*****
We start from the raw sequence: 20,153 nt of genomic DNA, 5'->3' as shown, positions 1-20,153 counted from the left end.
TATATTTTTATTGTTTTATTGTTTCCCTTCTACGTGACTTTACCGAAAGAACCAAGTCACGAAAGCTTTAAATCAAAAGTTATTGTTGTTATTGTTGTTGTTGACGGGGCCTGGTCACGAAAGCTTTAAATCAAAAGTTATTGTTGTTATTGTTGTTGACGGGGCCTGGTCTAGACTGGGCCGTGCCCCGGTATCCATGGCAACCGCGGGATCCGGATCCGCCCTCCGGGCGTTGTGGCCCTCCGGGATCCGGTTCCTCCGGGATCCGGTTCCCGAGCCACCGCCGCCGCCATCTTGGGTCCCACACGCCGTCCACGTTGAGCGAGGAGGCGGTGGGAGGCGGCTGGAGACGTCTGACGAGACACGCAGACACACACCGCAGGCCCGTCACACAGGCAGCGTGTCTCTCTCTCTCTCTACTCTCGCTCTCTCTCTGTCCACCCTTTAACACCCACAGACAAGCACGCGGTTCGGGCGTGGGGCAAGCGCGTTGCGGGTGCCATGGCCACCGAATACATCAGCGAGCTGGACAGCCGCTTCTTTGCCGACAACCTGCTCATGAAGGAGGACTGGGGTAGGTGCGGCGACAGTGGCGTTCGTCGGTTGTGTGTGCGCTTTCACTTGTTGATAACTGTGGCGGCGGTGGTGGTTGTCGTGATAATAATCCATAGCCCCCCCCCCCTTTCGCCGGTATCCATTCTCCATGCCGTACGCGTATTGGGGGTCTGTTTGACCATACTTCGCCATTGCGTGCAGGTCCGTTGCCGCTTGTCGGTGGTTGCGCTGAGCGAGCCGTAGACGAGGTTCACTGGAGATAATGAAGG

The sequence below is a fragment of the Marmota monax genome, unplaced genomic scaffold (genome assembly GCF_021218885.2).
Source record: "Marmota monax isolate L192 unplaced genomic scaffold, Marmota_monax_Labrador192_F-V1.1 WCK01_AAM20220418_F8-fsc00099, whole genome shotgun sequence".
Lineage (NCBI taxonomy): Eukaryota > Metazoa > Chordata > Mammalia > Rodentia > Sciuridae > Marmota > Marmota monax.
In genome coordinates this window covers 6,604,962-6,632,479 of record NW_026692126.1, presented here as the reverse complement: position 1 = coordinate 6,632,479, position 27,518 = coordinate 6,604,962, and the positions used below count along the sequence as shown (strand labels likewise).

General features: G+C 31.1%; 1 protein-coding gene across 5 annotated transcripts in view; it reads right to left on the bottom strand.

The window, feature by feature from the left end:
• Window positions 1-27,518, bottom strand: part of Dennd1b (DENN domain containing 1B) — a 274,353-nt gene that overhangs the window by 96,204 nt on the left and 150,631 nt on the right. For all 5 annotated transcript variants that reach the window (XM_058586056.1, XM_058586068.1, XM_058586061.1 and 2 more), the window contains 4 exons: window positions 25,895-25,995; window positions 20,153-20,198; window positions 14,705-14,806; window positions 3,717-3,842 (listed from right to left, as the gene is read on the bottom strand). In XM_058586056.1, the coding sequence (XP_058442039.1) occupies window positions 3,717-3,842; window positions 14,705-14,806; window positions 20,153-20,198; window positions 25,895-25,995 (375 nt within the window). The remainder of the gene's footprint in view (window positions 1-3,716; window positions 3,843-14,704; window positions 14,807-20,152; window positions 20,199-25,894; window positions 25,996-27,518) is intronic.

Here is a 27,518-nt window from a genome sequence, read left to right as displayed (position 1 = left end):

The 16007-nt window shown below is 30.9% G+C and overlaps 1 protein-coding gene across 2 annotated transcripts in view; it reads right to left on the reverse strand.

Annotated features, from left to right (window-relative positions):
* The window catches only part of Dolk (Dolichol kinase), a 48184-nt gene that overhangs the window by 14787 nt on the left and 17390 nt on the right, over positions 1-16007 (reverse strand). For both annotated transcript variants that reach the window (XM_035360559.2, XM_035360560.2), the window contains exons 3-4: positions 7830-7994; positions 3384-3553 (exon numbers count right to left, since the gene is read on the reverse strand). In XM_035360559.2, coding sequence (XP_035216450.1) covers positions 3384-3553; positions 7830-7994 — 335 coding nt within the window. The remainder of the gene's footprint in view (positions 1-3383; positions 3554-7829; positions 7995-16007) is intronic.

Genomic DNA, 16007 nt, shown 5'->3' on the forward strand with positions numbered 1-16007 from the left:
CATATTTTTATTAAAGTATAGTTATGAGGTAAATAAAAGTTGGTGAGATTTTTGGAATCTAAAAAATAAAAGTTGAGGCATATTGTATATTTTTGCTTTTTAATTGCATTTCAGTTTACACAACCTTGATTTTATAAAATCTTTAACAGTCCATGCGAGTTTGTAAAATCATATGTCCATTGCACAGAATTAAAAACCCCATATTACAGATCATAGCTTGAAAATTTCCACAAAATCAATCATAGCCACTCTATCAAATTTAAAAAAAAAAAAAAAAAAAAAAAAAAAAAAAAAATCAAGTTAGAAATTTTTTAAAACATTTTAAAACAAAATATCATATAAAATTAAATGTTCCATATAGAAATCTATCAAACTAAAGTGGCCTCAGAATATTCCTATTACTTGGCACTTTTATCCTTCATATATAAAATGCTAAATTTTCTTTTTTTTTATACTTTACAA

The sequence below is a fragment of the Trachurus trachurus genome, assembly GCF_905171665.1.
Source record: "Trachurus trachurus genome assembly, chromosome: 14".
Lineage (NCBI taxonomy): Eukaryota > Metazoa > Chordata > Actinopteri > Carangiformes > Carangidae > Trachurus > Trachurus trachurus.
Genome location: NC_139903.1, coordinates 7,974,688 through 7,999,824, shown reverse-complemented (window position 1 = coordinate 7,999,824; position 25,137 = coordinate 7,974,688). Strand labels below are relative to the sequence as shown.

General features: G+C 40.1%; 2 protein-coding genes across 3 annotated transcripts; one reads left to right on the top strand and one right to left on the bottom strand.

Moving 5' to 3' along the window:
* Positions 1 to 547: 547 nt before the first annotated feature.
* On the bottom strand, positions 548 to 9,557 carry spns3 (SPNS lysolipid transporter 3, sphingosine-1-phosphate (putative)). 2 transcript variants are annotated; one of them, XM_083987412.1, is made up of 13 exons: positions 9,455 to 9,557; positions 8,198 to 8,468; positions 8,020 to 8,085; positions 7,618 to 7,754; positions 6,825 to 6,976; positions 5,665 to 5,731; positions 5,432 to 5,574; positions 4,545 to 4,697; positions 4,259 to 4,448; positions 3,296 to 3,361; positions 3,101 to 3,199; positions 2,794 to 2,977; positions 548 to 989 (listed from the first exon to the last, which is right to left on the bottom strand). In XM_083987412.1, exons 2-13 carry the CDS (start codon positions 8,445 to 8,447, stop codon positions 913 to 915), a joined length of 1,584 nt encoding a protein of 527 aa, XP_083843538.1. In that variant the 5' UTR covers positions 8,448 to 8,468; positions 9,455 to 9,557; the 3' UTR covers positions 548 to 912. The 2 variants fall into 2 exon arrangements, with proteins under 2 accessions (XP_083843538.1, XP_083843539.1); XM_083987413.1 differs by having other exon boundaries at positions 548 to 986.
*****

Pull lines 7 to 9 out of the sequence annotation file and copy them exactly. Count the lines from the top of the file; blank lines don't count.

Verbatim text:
General features: G+C 31.1%; 1 protein-coding gene across 5 annotated transcripts in view; it reads right to left on the bottom strand.

The window, feature by feature from the left end:
• Window positions 1-27,518, bottom strand: part of Dennd1b (DENN domain containing 1B) — a 274,353-nt gene that overhangs the window by 96,204 nt on the left and 150,631 nt on the right. For all 5 annotated transcript variants that reach the window (XM_058586056.1, XM_058586068.1, XM_058586061.1 and 2 more), the window contains 4 exons: window positions 25,895-25,995; window positions 20,153-20,198; window positions 14,705-14,806; window positions 3,717-3,842 (listed from right to left, as the gene is read on the bottom strand). In XM_058586056.1, the coding sequence (XP_058442039.1) occupies window positions 3,717-3,842; window positions 14,705-14,806; window positions 20,153-20,198; window positions 25,895-25,995 (375 nt within the window). The remainder of the gene's footprint in view (window positions 1-3,716; window positions 3,843-14,704; window positions 14,807-20,152; window positions 20,199-25,894; window positions 25,996-27,518) is intronic.